The thwack of a jai-alai pelota smacking the wall is back, but this time there’s plenty of ding-ding-dingfrom nearby slot machines too.
Officials from the Casino at Dania Beach unveiled their massive $64 million renovation of the casino and jai-alai facility Wednesday, with the softest of soft openings: They contacted selected media shortly before 8 a.m. with news that, yes, the 18-month casino makeover was ready for visitors.
A few began trickling in around noon, and they saw a vibrant casino in what most last remembered as a musty jai-alai court that drew fewer than 100 patrons a night. The slot-machine floor featured bright-orange lights, and the escalator handrail to the second floor shined in neon green.
“I don’t like it. I love it!” said Steve Braun of Delray Beach, who has been calling the facility regularly to find out when it would open. He loves to bet jai alai, and his wife enjoys slots. A large-screen TV on the main slot floor — formerly home to a few thousand auditorium seats — will show jai alai, so guests will be able to have two kinds of betting action going on at once.
“That’s a very good thing,” Braun said.
The casino is the last of four pari-mutuels in Broward County to offer slots. Gulfstream Park, Mardi Gras Casino, and the Isle Casino and Racing all had slots by 2007. Boyd Gaming owned Dania Jai-Alai at that time, then waited on the state to lower slot taxes from 50 to 35 percent. Boyd then sold it, in a deal that fell through.
Four Argentine businessmen, who run about 25 casinos in their own country, bought Dania and did a quick open in February 2014, using only one-fourth of the building. Results were disastrous: They averaged about $50 per machine; the state average approaches $200.
Owners of Magic City Casino in Miami, by far Miami-Dade’s most successful casino, bought one-fourth of Dania about two years ago and are now running it. They quickly closed the casino so they could launch an all-out gutting of the building and turn it around quickly.
With the Seminole Hard Rock Hotel & Casino about five miles away in Hollywood and with Gulfstream and Mardi Gras established to the south, CEO Scott Savin acknowledges business will be competitive.
“This is a much bigger challenge than in Miami, where we were the first ones to open and were able to have a battle plan in place when the others opened,” Savin said. “Now we’re surrounded by established casinos.
“The only goal I will say is: We want to make money,” he said.
Photo by Nick Sortal
So there will be lots of entertainment, including local bands on weekends and special acts. Booked so far: Jefferson Starship on February 27 at Dania, Foreigner on March 11 at Dania and March 12 at Magic City, comic Ralphie May on March 18 at Dania and March 19 at Magic City, and Air Supply on April 15 at Magic City and April 16 at Dania.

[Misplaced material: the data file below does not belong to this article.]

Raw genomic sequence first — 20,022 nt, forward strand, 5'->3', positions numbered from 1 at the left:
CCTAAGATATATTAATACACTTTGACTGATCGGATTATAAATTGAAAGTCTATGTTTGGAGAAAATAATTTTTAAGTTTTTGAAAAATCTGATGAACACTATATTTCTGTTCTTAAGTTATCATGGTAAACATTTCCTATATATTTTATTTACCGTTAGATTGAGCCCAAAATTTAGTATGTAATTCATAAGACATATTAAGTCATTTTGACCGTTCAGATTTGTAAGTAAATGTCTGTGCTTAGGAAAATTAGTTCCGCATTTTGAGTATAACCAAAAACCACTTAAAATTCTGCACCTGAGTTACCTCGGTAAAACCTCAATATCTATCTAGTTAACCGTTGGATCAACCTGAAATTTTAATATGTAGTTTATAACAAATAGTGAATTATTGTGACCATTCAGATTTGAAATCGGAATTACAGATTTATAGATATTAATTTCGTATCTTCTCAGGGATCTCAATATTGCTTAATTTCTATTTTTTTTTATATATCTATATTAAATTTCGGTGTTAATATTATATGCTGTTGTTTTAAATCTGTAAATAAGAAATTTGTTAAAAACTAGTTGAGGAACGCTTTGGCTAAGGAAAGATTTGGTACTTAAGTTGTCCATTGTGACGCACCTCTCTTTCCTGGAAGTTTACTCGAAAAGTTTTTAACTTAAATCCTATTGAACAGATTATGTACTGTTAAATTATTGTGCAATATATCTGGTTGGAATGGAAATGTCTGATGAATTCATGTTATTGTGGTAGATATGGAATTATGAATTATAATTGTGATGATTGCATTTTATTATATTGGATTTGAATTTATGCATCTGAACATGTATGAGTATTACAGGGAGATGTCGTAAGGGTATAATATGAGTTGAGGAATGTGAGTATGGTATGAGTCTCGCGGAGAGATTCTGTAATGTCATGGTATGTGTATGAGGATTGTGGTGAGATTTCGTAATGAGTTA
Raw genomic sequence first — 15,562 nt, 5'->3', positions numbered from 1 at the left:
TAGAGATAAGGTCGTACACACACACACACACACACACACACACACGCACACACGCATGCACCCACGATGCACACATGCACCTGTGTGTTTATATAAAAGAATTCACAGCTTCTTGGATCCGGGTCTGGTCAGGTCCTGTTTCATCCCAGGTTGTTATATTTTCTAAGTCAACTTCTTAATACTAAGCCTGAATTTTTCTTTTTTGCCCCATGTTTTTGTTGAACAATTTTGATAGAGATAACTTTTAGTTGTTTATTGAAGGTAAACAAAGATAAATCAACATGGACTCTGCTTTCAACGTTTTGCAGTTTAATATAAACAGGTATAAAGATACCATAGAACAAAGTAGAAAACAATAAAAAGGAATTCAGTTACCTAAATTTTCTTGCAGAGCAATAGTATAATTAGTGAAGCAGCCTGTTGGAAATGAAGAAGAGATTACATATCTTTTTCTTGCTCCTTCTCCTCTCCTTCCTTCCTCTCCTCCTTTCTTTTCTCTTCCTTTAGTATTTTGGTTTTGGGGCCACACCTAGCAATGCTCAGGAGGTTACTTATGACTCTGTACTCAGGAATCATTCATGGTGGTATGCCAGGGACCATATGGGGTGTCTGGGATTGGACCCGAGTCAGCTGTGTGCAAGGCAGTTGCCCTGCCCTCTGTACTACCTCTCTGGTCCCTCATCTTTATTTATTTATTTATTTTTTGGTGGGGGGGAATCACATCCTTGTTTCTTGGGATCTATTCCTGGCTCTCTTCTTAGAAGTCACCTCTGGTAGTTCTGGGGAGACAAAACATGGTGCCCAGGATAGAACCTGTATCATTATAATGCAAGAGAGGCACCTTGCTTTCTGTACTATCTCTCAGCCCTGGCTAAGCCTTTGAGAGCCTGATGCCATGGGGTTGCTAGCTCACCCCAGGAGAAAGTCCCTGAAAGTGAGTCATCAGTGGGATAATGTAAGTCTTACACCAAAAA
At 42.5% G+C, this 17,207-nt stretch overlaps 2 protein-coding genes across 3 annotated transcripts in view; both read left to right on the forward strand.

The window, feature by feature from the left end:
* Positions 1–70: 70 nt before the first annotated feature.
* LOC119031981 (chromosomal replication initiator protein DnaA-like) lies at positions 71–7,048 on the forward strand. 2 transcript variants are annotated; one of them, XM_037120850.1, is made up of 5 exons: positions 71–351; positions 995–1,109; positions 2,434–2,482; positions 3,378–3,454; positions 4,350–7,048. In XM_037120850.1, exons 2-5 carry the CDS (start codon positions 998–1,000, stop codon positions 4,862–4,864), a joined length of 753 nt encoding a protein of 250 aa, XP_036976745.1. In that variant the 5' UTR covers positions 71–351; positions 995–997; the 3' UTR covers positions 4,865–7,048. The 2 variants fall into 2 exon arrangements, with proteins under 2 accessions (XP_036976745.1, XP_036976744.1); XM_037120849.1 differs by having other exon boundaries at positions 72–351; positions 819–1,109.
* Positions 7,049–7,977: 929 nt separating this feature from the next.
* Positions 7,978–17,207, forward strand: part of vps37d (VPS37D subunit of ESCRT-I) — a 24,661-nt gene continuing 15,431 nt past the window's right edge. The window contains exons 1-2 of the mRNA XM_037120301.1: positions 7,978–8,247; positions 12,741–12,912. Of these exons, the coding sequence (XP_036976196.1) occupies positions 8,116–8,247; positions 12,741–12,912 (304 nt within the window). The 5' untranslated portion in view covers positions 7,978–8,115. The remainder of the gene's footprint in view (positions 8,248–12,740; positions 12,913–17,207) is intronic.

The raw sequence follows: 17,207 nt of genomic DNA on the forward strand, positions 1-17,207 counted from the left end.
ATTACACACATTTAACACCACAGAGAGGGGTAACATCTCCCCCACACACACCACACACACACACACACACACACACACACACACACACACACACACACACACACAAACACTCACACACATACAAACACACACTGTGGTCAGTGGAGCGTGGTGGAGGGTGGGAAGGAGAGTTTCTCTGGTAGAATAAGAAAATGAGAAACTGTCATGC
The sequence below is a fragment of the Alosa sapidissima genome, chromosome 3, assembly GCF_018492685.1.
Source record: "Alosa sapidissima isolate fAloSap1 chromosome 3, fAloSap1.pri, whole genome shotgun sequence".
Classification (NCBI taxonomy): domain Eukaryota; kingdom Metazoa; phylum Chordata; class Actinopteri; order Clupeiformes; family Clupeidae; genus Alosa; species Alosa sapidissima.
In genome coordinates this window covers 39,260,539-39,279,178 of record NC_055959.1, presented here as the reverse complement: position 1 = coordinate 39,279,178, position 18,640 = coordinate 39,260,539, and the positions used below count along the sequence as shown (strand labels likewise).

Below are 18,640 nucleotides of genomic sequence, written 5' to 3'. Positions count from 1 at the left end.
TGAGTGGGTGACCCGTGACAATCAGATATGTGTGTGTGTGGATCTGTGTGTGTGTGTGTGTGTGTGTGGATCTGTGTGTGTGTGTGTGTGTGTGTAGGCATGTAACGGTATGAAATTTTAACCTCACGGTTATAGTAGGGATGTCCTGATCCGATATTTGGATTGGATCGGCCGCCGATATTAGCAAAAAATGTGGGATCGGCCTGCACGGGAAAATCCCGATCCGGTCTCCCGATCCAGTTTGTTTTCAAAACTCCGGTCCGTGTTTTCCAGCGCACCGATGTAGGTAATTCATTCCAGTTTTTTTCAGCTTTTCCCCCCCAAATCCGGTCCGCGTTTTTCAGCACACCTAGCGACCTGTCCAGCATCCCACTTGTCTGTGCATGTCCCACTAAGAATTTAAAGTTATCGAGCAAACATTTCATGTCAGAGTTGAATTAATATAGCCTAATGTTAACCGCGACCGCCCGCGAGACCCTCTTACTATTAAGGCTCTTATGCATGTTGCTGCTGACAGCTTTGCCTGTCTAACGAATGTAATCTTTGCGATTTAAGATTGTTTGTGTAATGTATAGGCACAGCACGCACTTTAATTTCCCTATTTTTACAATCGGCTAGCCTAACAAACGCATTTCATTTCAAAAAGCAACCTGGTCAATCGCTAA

“We don’t want people to just come here, spend $20 on slots, and leave,” Savin said. “We’d like for them to have a drink, listen to some music, maybe watch some jai alai as well.”
The 21-table poker room is on the second floor and is expected to open Wednesday, Savin said, and an adjacent sports bar and simulcast betting area is a few more days behind that. Stage 954, a knockoff of Magic City Casino’s Stage 305, is farther behind that, in the area that used to be a large poker floor at Dania about five years ago. But it’s gotta be done for February 27 for Jefferson Starship, he adds.
Jai alai, with a 500-seat auditorium walled off from the slots, is running six days a week, with sessions at 4:15 and 10 p.m. The restaurants are about two weeks away, Savin said, so food trucks are keeping bellies full for now. A deli, called Roaster’s and Toaster’s, and a high-end buffet, Luxe, are in construction.
Patrons of all ages can watch jai alai. Those 18 and older can bet on jai alai and poker. The slot floor, electronic craps, roulette and blackjack, and high-roller rooms are restricted to those at least 21.
Oh, yes, that slot floor: lots of regular favorites, new machines (including Britney Spears), and a “must-hit” progressive slot machine that starts at $1,000 and pays out by $1,199. You see, $1,200 means you get a tax form, so this way…
Savin also notes that players who earn points at Magic City will be able to use them at Dania, and vice versa.
A quick note: When you pull into the parking lot, you’ll see dozens of big, dusty trucks, a very unfinished parking lot, and men in hard hats carrying steel pipes on their shoulders. Do not be alarmed, said Savin, noting the project is about 85 percent done. Also, don’t worry that the outside of the building looks unfinished: Bright-orange panels will soon be placed to cover up the 62-year-old building’s innards.
“It’ll be orange, like the South Florida sun,” Savin said.
A grand opening, mainly for city officials, will be February 26, he said.
The Casino at Dania Beach, located at 301 E. Dania Beach Blvd., will be open from 9 a.m. to 3 p.m. Sundays through Thursdays and 9 a.m. through 4 a.m. Fridays and Saturdays. Visit casinodaniabeach.com.